Magazine article The Spectator

Fading Interest

Magazine article The Spectator

Fading Interest

Article excerpt

Primary Colors opened in America a few weeks after Monica hit the front pages in what was frankly a crowded market for Clinton pictures: there was not only Primary Colors, but also Wag the Dog The Full Monty, Slick Will Hunting . . So, despite the buzz, Colors was a wash-out, and studio execs spent much time speculating on why: scandal overload, no market for political flicks, etc. What no one mentioned was that just about everyone involved- director/producer Mike Nichols, screenwriter Elaine May, star John Travolta, supporting actor Billy Bob Thornton- is a Clinton supporter and that this is not perhaps the best starting point for effective satire. Perhaps that's why the film version manages to be incredibly faithful to Joe Klein's novel and yet completely miss its gleeful insanity.

For example, in the book, Jack Stanton, the Clinton figure, winds up in the wee small hours at the Krispy Kreme donut shop, sitting at the counter babbling away to the disabled clerk. In Klein's novel, the scene conveys the manic, overstimulated energy of Stanton: he cannot leave, he cannot quit yakking. In Nichols and May's version, the same scene with the same donuts and the same clerk shows us instead, with the help of the orchestral accompaniment, how Stanton cares for the little people: 'You let a man like that go down, you don't deserve to take up space on this planet, do you?'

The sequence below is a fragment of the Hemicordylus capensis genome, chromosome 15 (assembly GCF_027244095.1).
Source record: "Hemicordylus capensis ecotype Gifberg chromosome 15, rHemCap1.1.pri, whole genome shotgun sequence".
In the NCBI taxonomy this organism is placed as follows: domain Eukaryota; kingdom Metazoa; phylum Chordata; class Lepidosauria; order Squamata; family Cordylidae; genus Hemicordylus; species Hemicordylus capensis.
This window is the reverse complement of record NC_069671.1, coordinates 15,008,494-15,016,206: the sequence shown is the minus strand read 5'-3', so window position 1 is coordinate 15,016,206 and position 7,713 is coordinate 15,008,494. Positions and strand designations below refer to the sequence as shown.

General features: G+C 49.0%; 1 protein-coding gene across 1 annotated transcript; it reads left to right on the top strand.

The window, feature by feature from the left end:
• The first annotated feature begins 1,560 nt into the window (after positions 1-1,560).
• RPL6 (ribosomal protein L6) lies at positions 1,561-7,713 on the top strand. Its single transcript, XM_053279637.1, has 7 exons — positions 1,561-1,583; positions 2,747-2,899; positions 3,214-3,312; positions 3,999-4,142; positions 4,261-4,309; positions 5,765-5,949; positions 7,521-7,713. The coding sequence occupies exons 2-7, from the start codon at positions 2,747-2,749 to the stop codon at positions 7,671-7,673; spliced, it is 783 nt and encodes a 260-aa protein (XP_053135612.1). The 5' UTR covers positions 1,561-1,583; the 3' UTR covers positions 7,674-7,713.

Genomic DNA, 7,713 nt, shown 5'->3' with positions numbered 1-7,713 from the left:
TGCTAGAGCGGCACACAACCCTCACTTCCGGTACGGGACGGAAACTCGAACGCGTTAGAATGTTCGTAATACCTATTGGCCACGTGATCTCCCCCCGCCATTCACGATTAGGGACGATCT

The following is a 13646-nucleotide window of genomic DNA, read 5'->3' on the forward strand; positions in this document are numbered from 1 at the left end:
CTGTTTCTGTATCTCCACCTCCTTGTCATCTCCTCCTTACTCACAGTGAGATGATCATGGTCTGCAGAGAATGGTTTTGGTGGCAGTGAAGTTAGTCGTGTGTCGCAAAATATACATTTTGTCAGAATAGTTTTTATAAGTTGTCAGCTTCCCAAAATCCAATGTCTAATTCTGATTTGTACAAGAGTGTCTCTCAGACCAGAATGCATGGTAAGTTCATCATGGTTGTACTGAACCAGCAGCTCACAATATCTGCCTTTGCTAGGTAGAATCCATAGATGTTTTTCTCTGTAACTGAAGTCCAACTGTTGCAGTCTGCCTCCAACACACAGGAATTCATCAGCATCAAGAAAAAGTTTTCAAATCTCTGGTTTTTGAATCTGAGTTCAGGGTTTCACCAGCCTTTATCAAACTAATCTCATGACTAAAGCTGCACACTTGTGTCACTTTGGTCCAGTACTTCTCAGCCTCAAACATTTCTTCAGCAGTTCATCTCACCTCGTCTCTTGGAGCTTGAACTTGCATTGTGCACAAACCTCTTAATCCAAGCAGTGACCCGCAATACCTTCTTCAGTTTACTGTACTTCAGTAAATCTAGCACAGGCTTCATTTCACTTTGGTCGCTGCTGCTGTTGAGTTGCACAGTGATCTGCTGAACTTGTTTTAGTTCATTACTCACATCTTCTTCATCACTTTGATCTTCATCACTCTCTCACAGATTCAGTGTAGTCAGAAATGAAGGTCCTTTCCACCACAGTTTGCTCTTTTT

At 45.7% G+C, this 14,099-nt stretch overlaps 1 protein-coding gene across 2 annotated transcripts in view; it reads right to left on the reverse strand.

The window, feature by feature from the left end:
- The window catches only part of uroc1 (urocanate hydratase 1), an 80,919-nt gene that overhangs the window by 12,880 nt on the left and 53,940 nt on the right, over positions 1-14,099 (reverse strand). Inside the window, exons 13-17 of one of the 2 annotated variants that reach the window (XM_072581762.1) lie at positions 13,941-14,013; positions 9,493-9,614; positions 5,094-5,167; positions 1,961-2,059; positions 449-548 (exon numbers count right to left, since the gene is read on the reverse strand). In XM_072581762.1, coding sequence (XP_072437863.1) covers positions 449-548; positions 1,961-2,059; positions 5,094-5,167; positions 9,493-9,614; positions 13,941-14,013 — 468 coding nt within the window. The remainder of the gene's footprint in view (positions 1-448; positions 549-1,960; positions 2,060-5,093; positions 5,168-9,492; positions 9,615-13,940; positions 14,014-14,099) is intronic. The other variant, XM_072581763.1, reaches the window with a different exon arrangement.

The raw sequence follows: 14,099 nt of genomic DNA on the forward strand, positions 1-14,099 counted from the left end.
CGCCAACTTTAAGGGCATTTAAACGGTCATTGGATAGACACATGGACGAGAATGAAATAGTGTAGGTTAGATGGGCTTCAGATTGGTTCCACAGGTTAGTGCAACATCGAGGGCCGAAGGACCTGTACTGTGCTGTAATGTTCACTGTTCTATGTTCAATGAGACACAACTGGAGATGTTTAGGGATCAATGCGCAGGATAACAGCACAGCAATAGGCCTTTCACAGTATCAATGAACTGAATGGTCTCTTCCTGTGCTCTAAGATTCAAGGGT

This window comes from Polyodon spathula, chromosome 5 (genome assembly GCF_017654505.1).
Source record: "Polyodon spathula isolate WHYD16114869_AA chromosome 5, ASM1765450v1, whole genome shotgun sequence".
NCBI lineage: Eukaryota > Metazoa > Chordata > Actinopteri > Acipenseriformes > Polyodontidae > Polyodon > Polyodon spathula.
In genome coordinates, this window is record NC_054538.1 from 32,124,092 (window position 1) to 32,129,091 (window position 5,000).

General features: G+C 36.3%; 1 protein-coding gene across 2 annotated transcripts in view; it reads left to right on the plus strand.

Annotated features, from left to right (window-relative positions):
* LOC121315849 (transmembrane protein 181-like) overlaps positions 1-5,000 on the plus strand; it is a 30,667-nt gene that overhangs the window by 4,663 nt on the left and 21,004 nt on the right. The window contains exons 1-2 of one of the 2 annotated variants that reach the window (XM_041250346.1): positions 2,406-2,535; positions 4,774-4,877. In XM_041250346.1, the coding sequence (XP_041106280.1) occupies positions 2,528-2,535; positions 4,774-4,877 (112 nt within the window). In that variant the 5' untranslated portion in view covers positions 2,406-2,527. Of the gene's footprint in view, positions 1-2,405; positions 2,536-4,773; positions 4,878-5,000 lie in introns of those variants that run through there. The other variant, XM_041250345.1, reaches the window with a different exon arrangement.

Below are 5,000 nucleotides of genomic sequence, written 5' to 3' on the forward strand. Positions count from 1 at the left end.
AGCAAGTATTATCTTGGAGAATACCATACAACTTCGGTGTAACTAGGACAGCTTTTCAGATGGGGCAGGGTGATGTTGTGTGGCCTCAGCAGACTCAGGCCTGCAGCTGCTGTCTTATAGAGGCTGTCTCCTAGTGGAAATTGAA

In Klein's novel, Stanton says that kind of thing, too, but only because he has a dizzyingly multi-layered hollowness: beneath the surface is just more surface. Nichols and May take the schmooze at face value: this may be touchingly sincere on their part, but in comedic terms it's a disaster. Every hilarious little riff - the allnight 'mommathon' in which Jack and his cronies blub about their mommas and sing 'You Are My Sunshine'; the impenetrable rural analogies about hunters taking a shit in the woods; the Jewish talk-show host who only wants to ask the candidate what his favourite Vegas hotel is - all of these are almost immediately derailed by ponderous agonising about compromised principles and lost idealism. As we've seen from the great non-tide of resignations in the last few weeks, there's not a lot of that going on in the Clinton circle.

But then pure satire rarely survives the Hollywood process. Travolta has put on weight and mastered most of the touchyfeely pouty-schmoozy mannerisms; Emma Thompson decided not to go for the prosthetically enhanced ankles, but she's certainly got the brisk, all-business grating whine, like the robotic voice in your car that tells you to fasten your seatbelt. …

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